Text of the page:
Reverse Dictionary

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Reverse Dictionary

Postby brogine » Tue Nov 06, 2012 8:12 pm

I'm looking for a word - a traditional word, not a cute neologism - for what I think of as 'Error by Pretension'.
The classic example is "Whom shall I say is calling?"
Or, "It was a difficult time for my husband and I."
Far more common are misuses of individual words:
reticent for reluctant
misnomer for mistake
secondary for second.
There are so many interesting words for figures of speech (litotes, zeugma, etc). Please help me fill this hole in my collection. Thanks

Perry Lassiter
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Re: Reverse Dictionary

Postby Perry Lassiter » Wed Nov 07, 2012 1:16 am

Your first example looks grammatically correct at first glance, but sounds pedantic and thus pretentious, as you pointed out.

Your second example is bad grammar, possibly again being pretentious. Since "It's me" is more blatantly incorrect and the pedantic is "It is I," possibly "for her and I" is considered by the pretentious as showing off their supposed knowledge. Of course, it does the opposite. I do sometimes hear quite educated speakers use the nominative pronoun where the objective case is correct.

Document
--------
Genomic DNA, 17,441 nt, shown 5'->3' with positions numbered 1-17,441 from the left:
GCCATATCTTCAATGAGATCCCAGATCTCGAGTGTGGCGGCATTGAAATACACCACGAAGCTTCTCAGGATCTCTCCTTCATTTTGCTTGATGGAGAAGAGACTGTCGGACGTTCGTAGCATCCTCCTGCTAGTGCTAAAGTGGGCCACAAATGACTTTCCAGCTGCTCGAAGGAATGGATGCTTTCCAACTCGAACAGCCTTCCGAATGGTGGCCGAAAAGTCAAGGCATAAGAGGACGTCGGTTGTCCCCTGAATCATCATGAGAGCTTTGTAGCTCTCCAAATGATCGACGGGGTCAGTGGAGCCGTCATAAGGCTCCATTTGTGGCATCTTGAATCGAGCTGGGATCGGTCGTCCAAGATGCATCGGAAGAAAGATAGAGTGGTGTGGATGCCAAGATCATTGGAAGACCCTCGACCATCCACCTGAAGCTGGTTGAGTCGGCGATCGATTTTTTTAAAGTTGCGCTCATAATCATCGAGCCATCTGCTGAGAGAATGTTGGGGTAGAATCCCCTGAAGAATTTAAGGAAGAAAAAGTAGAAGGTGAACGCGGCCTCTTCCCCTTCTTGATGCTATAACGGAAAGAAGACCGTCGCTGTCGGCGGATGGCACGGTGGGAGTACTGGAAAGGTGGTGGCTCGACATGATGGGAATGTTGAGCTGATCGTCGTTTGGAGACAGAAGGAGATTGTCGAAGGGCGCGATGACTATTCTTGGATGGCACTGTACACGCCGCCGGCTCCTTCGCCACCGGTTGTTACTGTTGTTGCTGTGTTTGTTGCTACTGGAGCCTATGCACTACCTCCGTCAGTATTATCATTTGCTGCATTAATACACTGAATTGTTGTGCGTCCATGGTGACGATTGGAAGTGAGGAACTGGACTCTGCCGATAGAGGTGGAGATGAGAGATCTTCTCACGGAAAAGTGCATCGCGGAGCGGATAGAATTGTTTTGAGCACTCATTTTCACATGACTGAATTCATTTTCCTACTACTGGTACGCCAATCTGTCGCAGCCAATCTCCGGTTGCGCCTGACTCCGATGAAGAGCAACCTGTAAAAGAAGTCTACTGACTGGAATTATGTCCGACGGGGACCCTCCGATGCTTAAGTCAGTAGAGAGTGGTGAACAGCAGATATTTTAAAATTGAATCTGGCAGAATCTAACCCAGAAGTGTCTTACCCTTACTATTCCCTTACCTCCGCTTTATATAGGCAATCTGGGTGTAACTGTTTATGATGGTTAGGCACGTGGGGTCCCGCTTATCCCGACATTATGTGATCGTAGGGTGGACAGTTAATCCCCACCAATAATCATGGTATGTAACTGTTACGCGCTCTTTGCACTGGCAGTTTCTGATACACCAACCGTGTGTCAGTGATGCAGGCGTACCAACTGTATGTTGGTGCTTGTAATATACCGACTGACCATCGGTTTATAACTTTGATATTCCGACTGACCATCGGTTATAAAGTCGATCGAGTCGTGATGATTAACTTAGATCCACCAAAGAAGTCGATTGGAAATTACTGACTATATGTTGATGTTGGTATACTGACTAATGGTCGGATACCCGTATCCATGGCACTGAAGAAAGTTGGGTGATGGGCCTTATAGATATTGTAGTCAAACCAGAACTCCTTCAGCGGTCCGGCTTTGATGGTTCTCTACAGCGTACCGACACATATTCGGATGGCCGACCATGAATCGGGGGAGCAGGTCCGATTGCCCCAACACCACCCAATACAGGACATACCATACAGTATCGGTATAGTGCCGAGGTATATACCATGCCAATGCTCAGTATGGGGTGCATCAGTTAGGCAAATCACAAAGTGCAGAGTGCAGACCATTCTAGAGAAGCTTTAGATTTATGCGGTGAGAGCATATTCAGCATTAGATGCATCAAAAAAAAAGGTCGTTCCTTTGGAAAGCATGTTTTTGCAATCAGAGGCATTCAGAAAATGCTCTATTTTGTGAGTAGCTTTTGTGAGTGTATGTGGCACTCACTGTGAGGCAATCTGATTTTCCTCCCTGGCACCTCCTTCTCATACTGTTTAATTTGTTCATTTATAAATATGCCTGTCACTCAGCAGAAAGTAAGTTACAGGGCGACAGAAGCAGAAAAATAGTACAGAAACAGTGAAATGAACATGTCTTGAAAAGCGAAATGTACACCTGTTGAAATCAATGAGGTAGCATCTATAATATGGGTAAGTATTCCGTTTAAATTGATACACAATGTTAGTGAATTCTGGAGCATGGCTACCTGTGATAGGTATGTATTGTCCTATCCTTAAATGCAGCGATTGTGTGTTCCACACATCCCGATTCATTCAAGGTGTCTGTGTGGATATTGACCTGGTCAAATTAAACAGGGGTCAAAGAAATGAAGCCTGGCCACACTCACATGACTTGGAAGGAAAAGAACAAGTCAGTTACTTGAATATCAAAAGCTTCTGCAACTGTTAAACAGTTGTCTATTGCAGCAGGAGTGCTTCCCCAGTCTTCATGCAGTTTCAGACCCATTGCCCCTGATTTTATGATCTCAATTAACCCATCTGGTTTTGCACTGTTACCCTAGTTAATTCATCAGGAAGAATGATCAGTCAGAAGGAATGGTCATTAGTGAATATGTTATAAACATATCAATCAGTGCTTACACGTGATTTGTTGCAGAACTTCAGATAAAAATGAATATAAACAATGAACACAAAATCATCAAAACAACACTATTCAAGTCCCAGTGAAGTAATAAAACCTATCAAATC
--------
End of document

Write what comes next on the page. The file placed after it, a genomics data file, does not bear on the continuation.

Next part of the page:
Pretentious and pedantic are the only two words that come to mind, besides wrong. Someone else may help. On choosing the wrong word, some can be malapropisms, but often one can have a serious choice between which word he wants to use.

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Re: Reverse Dictionary

Postby Slava » Wed Nov 07, 2012 1:33 am

Wrong words are simply wrong. I'd go for something along the lines of "over-compensating" or "-correction" for the first two examples.
Life is like playing chess with chessmen who each have thoughts and feelings and motives of their own.


Re: Reverse Dictionary

Postby bnjtokyo » Wed Nov 07, 2012 5:33 am

Is the term you are seeking "hypercorrection"? It is defined as "the use of incorrect gammar or pronunciation by someone who is trying to show that they know how to use correct grammar or pronunciation. An example . . . is saying "between you and I" instead of "between you and me"

And, in the first example, "whom" is incorrect. The kernal sentence is "Who is calling" and "shall I say" has been inserted. With better punctuation, the correct version is obvious: "Who, shall I say, is calling?" Have a look at the entry for "who and whom" in H.W. Fowler, "A Dictionary of Modern English Usage."

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